.

Video Premiere: Dead Man's Bones' Haunting "Dead Hearts"

October 6, 2009 12:44 PM ET

Dead Man's Bones' self-titled debut album is out today, and Rolling Stone is pleased to premiere the band's mesmerizing new video for "Dead Hearts." The duo, featuring actor Ryan Gosling and Zach Shields, directed the short film themselves, with a huge assist by production designer Jed Hathaway, who works on the stop-motion Adult Swim show Robot Chicken. While the tense, haunting "Dead Hearts" is slower and more deliberate than some of the album's tracks, the song perfectly soundtracks the striking visuals and sets the tone for the duo's frequent nods to old horror films on the album.

See more actors with rock-star chops.

The star of the video is "Machine With Wishbone," a moving sculpture created by artist Arthur Ganson (the band became fans after watching videos of his work while recording their album and reached out to ask if they could use one of his works). The clip tracks the Wishbone's Sisyphean journey as it wanders past burning barns and eerie graveyards. "Dead Hearts" also shares an aesthetic with the famed stop-motion short films by the Brothers Quay, as well as a hint of Tool videos from the early '90s.

Rolling Stone previously debuted the band's "In the Room Where You Sleep," a ghoulish blend of psychedelic-era pop that appropriately fused elements of the Zombies and the Misfits.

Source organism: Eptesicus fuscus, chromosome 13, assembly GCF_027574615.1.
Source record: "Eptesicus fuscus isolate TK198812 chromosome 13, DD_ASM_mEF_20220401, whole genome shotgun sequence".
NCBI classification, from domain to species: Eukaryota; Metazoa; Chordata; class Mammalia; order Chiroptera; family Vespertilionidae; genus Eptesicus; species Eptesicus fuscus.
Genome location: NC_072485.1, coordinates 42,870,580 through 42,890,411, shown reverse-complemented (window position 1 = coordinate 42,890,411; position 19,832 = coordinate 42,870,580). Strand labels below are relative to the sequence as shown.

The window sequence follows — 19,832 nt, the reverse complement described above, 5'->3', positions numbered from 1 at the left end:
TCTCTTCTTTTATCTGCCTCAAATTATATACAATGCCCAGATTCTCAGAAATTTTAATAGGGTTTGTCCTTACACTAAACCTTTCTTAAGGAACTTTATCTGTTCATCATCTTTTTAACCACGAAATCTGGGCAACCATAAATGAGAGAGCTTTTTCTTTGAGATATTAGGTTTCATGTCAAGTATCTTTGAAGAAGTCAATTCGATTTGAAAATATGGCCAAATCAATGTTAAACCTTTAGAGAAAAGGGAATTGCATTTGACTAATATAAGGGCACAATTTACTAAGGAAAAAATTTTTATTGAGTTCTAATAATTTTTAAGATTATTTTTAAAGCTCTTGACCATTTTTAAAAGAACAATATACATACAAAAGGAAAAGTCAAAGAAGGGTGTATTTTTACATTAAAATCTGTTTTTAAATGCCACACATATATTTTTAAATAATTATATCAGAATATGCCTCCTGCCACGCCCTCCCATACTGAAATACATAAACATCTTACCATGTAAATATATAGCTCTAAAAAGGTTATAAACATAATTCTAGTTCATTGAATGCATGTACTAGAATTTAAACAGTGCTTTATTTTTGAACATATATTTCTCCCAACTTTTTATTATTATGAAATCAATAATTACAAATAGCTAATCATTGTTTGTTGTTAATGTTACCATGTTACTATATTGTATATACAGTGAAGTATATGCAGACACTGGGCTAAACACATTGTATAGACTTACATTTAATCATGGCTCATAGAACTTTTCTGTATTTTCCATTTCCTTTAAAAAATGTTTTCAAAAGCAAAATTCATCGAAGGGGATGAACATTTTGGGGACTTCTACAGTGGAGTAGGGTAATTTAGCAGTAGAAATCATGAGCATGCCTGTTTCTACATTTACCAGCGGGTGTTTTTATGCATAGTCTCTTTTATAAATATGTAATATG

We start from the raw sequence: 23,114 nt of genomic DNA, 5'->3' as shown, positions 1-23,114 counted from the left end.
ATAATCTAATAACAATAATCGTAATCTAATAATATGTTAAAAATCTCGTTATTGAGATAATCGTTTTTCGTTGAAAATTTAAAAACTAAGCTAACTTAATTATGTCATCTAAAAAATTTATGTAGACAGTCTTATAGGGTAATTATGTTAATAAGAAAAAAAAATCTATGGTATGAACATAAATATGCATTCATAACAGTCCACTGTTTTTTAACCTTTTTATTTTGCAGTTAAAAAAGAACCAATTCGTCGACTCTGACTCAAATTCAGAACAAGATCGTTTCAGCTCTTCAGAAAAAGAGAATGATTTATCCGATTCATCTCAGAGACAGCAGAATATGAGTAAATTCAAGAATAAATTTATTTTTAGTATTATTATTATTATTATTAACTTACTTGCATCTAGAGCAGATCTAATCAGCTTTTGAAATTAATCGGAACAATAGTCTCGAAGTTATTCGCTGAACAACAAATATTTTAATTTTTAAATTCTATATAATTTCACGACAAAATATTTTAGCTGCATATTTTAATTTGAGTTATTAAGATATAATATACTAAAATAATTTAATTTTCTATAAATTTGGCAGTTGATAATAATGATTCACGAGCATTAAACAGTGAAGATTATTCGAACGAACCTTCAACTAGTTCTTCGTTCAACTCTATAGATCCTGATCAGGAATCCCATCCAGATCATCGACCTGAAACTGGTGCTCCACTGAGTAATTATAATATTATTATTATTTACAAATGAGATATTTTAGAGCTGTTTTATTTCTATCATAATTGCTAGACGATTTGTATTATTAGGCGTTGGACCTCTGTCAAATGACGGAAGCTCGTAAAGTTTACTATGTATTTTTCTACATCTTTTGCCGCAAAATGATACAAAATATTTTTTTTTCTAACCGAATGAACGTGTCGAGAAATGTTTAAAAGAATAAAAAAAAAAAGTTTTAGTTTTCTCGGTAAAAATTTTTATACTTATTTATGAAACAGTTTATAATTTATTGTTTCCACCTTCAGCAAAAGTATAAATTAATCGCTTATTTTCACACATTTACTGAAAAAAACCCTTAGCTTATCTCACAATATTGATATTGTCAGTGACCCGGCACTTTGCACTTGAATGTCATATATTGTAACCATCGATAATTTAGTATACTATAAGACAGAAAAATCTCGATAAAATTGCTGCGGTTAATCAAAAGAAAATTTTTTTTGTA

Related Stories:
First Listen: Dead Man's Bones' "In The Room Where You Sleep"

To read the new issue of Rolling Stone online, plus the entire RS archive: Click Here

prev
Music Main Next
Around the Web
Powered By ZergNet
Daily Newsletter

Get the latest RS news in your inbox.

Sign up to receive the Rolling Stone newsletter and special offers from RS and its
marketing partners.

X

We may use your e-mail address to send you the newsletter and offers that may interest you, on behalf of Rolling Stone and its partners. For more information please read our Privacy Policy.

Song Stories

“Nightshift”

The Commodores | 1984

The year after soul legends Marvin Gaye and Jackie Wilson died, songwriter Dennis Lambert asked members of the Commodores to give him a tape of ideas. "And the one from Walter Orange has this wonderful bass line," said co-writer Franne Golde. "Plus the lyric, 'Marvin, he was a friend of mine' ... Within 10 minutes, we had decided it should be something like a modern R&B version of 'Rock 'n' Roll Heaven,' and I just said, 'Nightshift.'" This tribute to the recently deceased musicians was the band's only hit without Lionel Richie, who had left for a solo career.

More Song Stories entries »
 
www.expandtheroom.com